Some remain skeptical.

"My guess is that this is a hot potato they want to pass to [President-elect Joe] Biden," said James Goodwin, an analyst at the Center for Progressive Reform. "My guess is that Biden sends it back to EPA to rework. Hopefully for the better because this could be a critical part of his environmental justice agenda."

What will Biden do?

The timing of a final Lead and Copper Rule may determine how the incoming Biden administration builds on the measure — or scraps it.

Stuart Shapiro, a former regulatory analyst at the Office of Management and Budget in the Clinton and George W. Bush administrations, said OMB is theoretically supposed to ask for an extension if a rule is under review for more than 90 days.

And it’s not uncommon for that to happen, he said, if OIRA is stuck at some kind of loggerheads or if negotiations are ongoing and the administration wants to release the final rule at a particular time. Some rules may be stuck for up to 120 days.

Shapiro said it’s possible OIRA is waiting to release a final Lead and Copper Rule at a strategic time or that the agency may not agree with a section of the proposal. Another possibility is that the agency is simply overwhelmed with pushing through regulations as the Trump administration nears the transition, he said.

OIRA is currently working on EPA’s final "secret science" rule, a regulation that sources say could limit which research scientists can use to better understand the effects of water pollution on humans, as well as a plan for ozone standards.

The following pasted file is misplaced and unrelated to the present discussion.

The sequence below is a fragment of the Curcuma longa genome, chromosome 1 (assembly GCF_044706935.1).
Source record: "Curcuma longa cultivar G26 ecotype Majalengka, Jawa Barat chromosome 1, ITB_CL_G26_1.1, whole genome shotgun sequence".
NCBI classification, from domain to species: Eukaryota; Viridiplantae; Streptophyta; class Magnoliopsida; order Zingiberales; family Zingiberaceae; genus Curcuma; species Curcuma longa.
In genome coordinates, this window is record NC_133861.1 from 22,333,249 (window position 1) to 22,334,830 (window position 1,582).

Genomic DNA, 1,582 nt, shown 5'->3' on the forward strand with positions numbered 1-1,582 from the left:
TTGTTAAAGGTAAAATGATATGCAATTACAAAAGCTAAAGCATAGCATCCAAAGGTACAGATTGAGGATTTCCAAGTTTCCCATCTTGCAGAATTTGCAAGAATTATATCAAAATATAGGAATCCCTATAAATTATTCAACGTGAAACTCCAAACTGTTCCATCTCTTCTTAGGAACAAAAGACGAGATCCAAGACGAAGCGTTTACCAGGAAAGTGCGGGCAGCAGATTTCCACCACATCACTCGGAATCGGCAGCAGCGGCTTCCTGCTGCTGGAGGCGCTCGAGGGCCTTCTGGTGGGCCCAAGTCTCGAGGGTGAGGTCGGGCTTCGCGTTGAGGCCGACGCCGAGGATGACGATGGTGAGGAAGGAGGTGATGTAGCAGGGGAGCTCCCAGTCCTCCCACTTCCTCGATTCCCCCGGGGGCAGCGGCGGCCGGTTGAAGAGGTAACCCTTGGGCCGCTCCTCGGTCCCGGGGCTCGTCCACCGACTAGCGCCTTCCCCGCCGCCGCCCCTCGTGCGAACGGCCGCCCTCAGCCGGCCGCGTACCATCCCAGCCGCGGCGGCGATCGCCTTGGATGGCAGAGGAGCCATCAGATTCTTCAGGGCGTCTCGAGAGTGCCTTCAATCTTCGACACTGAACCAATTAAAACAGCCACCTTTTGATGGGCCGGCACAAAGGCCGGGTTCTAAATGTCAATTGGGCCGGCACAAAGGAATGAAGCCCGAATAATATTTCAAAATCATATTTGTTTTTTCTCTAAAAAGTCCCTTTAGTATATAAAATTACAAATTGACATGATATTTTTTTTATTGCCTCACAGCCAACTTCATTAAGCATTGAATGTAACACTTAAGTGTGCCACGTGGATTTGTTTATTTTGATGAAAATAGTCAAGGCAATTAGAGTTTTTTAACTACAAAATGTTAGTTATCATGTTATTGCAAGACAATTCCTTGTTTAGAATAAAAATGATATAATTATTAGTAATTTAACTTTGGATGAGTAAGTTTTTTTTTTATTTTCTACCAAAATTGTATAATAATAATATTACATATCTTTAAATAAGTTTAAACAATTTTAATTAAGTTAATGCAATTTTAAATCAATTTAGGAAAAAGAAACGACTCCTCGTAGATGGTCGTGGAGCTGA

The interagency review, said Shapiro, is a negotiation between OMB and EPA, wherein the White House communicates with agency officials at the civil service level or an EPA point person, who may be EPA Assistant Administrator for the Office of Water David Ross in this case.

If issues cannot be resolved, they may go up the chain and ultimately involve the head of EPA or OIRA. But EPA, he added, doesn’t have a big incentive to push OMB for a final decision.

"At the end of the day, maybe OIRA will just reject the rule, and [EPA doesn’t] want that to happen," he said.

If the rule isn’t cleared by Jan. 20, said Shapiro, it will get sent back to EPA with other unfinished business, and the incoming Biden administration would start from scratch.

Narang said that even if the rule, which is considered major and economically significant, is finalized and published in the Federal Register, it would still take 60 days to take effect legally.

If the Biden administration issues a memo upon taking office and freezes anything pending, the Lead and Copper Rule could be included in that freeze.

"It could block the rule from taking effect, and then they could [more quickly] revisit and redo the rule," he said.

Goodwin suggested Biden may build off the Trump rule.

"Given how hard it is for EPA to start a rule from scratch, the smart move would be to see if the proposal could be salvaged in some way," he said.

Reporter Kelsey Brugger and the Associated Press contributed.